In 1989, Sehlabo was the first prize winner in a short story writing competition sponsored by Nasou Via Afrika. Her prize-winning short story was called, ‘Kgokanyan’a Phiri’, meaning ‘Coming together in Unity,’ in English. The award presentation ceremony took place in Teyateyaneng (TY) Lesotho at a LESIBA conference. Sehlabo has also written K’oaba Le Tabotse kob’a Ka and Ranthokoleng.

One of the authors who triggered the love of writing in Mme Sehlabo was the late Sesotho poet, Kamuele Edward (KE.) Ntsane from Lesotho

“I love Ntsane as his poems were always laced with humour, and you would not know when he was serious. The female writer that I admire the most is the ’Mme ’Masechele Khaketla. She was a great Sesotho poet and playwright.

“She used to brilliantly mix English with Sesotho and was an eloquent writer. At the memorial service of the late Queen ’Mamohato, ’Me recited a poem full of some sort of sarcasm entitled, Haeno kobo liphororo

“This is a proverb that usually means, ‘go well’ in a negative way. It is often used when celebrating the departure of someone who was a pain in the neck. Hurt as the nation was, people eventually laughed when she started reciting that poem. That is talent at its best – making people laugh at a time of mourning,” says Sehlabo.

The gaiety of her latest book was brought about by the fact that the book is one of those rare pieces of work that leave a lasting impression on people. It is a book of Sesotho proverbs and idioms.

“Most of my writings are in my mother tongue. This is the culture that we should inculcate in our children as they will help us preserve our language. The language will not lose its purity,” Sehlabo also says.  

Sesotho literature is saturated with throngs of writers of note but, unfortunately, does not boast of too many female writers. Sehlabo is one of the few who have garnered their place of pride.

Her debut book of short stories was published by Educcum Publishers in 1990 under the title, Hoshe. She has also co-written two books with Dr Mpapa Mokhoane. These were Sesotho books for Grade 5 and 6 learners, Moloi ha a mele litšiba (A heartless person will never be successful) and Ha ke ea phela ke chopopotse (I got a clean shave.)

Those books were later translated into other languages such as English and Afrikaans. The English version of the former is titled The Message in dream and the Afrikaans version Die belangrike droom. The second book can also be read in English under the title Born to be Queen, and the original Afrikaans version was ‘n Bruid vir die prins

Sehlabo wrote the OBE curricular developmental material books as part of Lesedi Series organised by Oxford Press Southern Africa. Through these series she published the following books: Re bala lipale – Leseli Grade 3 Learner’s Book published in 1998), Buka ea Mesebetsi - Leseli Grade 3 Learner’s Book published in 2000), Buka ea Matichere - Leseli Grade 3 Learner’s Book published in 2000), Buka ea Baithuti (Leseli Grade 3 Learner’s Book published in 1999) and Buka ea Ho Bala - Leseli Grade 3 Learner’s Book published in 1999).

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Sehlabo shows young Sesotho writers the cue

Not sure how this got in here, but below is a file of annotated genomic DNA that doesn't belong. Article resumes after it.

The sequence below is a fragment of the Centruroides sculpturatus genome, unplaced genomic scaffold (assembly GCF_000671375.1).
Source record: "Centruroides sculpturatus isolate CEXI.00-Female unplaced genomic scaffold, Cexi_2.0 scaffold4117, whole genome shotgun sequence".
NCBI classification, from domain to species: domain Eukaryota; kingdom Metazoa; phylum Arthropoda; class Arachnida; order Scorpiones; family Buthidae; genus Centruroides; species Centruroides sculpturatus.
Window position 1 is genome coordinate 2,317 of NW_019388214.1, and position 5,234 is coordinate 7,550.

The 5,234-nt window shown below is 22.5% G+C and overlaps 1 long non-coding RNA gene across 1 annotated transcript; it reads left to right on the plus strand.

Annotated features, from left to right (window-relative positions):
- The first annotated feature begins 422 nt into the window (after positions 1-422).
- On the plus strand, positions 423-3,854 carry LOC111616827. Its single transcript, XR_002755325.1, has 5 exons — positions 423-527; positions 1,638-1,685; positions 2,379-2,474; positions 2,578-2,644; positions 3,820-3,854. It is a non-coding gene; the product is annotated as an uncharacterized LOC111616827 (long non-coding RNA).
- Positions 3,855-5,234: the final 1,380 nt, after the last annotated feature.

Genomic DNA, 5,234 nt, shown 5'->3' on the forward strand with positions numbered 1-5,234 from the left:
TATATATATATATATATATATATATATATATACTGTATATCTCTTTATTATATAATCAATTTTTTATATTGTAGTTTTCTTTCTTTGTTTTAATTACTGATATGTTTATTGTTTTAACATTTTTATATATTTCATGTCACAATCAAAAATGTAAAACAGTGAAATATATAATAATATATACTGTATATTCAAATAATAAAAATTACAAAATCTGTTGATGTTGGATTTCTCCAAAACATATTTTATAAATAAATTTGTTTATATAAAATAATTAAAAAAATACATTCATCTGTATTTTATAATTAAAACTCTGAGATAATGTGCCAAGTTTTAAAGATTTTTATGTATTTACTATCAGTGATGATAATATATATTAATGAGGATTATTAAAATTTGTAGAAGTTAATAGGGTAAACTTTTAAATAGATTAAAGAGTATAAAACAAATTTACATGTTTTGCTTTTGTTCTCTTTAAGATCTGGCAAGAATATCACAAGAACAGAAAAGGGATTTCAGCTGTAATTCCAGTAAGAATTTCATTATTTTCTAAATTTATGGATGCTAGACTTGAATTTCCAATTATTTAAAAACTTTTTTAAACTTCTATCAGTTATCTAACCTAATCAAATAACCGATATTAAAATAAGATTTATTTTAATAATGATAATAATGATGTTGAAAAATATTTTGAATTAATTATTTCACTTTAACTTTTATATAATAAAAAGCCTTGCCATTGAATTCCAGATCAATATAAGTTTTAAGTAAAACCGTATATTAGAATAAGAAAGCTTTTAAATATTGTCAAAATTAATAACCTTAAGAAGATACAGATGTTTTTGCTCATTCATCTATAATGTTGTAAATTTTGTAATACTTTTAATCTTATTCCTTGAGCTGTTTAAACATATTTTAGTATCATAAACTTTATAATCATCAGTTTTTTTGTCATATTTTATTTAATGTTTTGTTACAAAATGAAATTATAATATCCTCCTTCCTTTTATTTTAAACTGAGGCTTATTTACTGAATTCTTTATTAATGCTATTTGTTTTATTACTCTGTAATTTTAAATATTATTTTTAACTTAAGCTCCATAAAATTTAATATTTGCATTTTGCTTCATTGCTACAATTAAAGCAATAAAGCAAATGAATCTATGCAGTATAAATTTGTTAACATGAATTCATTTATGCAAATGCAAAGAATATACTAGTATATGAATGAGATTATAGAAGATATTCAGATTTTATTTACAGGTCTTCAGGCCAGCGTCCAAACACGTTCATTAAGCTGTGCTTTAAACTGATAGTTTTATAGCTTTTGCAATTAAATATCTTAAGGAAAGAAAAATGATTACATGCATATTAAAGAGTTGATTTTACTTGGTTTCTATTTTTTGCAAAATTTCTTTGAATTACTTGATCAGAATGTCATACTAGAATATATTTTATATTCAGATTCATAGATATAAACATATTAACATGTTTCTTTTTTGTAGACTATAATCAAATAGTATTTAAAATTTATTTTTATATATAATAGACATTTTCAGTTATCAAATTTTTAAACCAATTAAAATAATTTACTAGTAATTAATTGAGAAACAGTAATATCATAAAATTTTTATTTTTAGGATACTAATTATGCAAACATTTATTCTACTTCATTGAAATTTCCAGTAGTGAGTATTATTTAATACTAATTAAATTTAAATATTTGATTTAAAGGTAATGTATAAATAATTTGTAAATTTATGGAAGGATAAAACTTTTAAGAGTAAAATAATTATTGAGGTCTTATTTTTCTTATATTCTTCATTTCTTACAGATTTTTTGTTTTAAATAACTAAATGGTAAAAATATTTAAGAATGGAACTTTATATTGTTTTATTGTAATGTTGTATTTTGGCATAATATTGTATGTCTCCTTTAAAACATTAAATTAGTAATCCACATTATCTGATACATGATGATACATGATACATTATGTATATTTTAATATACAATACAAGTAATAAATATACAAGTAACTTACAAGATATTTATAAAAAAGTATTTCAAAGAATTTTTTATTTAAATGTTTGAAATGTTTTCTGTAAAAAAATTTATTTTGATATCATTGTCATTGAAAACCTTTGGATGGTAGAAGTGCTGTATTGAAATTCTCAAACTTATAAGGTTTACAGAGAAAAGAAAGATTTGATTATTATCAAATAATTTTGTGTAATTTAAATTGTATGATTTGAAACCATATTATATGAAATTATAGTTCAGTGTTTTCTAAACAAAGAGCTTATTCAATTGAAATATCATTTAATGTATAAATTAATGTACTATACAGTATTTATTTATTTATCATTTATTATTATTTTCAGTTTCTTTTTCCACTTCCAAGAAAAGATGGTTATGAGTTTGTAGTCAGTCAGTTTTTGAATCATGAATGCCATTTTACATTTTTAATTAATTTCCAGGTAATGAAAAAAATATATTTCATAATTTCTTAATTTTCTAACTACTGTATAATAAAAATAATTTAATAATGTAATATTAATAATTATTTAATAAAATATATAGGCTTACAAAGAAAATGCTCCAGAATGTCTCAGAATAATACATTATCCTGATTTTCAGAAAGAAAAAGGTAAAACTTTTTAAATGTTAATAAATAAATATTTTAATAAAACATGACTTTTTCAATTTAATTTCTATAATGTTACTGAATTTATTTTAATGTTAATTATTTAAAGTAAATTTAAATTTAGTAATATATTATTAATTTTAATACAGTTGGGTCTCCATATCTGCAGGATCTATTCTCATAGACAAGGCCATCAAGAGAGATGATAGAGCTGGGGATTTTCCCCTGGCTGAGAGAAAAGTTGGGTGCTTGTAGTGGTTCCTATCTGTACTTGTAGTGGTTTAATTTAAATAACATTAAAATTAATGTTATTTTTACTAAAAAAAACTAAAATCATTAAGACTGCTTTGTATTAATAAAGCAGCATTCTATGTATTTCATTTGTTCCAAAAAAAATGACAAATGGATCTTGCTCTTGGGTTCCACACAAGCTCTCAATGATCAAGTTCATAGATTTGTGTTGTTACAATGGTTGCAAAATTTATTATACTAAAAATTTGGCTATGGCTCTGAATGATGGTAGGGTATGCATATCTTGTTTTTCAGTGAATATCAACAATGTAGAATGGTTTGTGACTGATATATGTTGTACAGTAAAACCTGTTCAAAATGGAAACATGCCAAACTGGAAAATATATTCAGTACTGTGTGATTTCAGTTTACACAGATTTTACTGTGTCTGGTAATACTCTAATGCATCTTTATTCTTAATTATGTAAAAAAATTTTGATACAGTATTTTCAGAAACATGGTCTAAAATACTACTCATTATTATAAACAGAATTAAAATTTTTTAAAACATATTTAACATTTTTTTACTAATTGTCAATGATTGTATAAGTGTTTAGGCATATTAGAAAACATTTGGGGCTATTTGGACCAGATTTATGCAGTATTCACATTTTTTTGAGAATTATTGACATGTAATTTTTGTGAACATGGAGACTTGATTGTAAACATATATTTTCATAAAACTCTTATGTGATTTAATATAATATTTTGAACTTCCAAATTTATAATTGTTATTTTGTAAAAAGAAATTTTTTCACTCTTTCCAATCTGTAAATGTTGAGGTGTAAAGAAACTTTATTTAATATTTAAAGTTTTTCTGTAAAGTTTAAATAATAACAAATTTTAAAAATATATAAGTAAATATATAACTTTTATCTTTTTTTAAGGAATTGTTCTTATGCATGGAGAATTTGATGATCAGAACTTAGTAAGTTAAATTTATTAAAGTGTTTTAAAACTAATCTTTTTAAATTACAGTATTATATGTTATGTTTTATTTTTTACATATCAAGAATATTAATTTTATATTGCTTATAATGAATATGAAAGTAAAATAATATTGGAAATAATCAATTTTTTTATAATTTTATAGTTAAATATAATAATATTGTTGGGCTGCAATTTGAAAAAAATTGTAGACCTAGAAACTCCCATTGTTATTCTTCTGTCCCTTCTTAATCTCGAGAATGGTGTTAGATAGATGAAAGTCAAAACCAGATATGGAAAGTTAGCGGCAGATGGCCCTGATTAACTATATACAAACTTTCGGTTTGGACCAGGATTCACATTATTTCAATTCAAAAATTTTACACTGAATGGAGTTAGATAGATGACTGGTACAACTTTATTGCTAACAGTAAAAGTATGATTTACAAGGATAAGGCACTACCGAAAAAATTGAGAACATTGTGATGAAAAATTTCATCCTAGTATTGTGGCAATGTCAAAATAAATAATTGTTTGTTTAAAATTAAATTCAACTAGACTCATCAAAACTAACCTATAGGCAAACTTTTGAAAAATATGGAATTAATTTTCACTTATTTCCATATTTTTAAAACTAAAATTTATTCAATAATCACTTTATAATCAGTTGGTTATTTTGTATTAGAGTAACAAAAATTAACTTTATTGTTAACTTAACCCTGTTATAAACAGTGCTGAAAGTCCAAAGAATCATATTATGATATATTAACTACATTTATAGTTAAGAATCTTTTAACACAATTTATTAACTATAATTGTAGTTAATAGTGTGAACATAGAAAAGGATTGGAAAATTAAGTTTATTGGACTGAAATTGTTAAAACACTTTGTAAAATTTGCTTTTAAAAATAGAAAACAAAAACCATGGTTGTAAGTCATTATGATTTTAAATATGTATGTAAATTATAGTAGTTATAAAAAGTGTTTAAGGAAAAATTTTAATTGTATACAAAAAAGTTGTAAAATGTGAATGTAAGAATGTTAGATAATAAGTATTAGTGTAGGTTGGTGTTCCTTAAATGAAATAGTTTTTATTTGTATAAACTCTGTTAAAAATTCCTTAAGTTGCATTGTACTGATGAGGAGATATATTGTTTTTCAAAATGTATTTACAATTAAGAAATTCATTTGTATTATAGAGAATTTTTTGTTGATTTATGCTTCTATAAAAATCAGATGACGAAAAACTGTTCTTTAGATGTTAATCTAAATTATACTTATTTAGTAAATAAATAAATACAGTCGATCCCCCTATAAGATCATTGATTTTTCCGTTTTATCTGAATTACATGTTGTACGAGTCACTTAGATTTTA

’Mamothibeli Mpeako Sehlabo and Pule Lechesa (author of this article)

Sehlabo is also a motivational speaker and has addressed many gatherings on historical, cultural, traditional and religious issues, more often than not, voluntarily. Worth noting are: Moetlo le Setjhaba (Tradition and the Nation) – 22nd September 2007 at Qwaqwa Manthatisi High School, Tlokweng as well as St. Mary’s Primary in Bloemfontein; Moshoeshoe as motivator of today’s governance - 05th August 2009, St. Bernard Higher Primary in Bloemfontein; Important Cultural Aspects - 12th September, 2009; Heritage Day Ficksburg - 24th September, 2010; Morena Manthatisi of Batlokwa, addressed Mafumahadi (Chiefs’ wives): The Role of Women in Traditional Leadership – Golden Gate, Free State 31st August 2012, addressed Conference organised by Oral History Association of South Africa (OHASA) at Black Mountain Hotel in the Free State: The Beauty of the Free State: 10th October 2012

She wrote a Paper for the Youth Decade in 1985 which was read over and over on Radio Lesotho (the only radio station at that time) by the powerful voice of the late Mohlomi Ramonate. She also acted in a play written by Matsepe Masa as Tselane with the late Morapeli Motaung as Sello.

Sehlabo loves promotion of literature, and she is still an active and vocal member of LESIBA.

She is currently putting final touches on an anthology of short-stories called… Ho e isa liselong, derived from the Sesotho adage that reads thus - Ho leleka khoale ke ho e isa liselong. This idiom simply means that any bad thing that you do to a person might turn out to be a blessing in disguise. The English equivalent to this proverb is: “What you lose on the swing you gain on the roundabouts.”

In terms of the Declaration of African Renaissance in the Republic of South Africa – nations comprising the rainbow nation, organisations, individuals having their nations’ cultural/traditional interests at heart work tirelessly towards the realisation of such an august declaration. Sehlabo identifies herself with such organisations.

She is one of the founding members of Mokgahl’a Thesele (Basotho Cultural organisation); a member of Sesotho National Language Body of PanSALB, an organisation that has the final word in written indigenous languages in South Africa. She is also an active member of South African Free State Heritage Council (SAFSHC). The National Department of Arts and Culture also awarded her a Certificate of Honour on August 29, 2016 in Uppington, Northern Province.

In the pipeline, she has, Mosotho Molimong (Mosotho in God), a book that has almost all that you need to know about Basotho culture and tradition including faith and religion; Nyarela Khoebo (Take heed in business), advice to potential business persons; Ha a nyatse moroa (He does not discriminate), a drama that seeks to instill trustworthiness in youth.

Sehlabo has also served as a part-time Programme Announcer of Lesedi FM’s Lenaka la Motheo.

(This is taken from the author's book called, Queens of the First)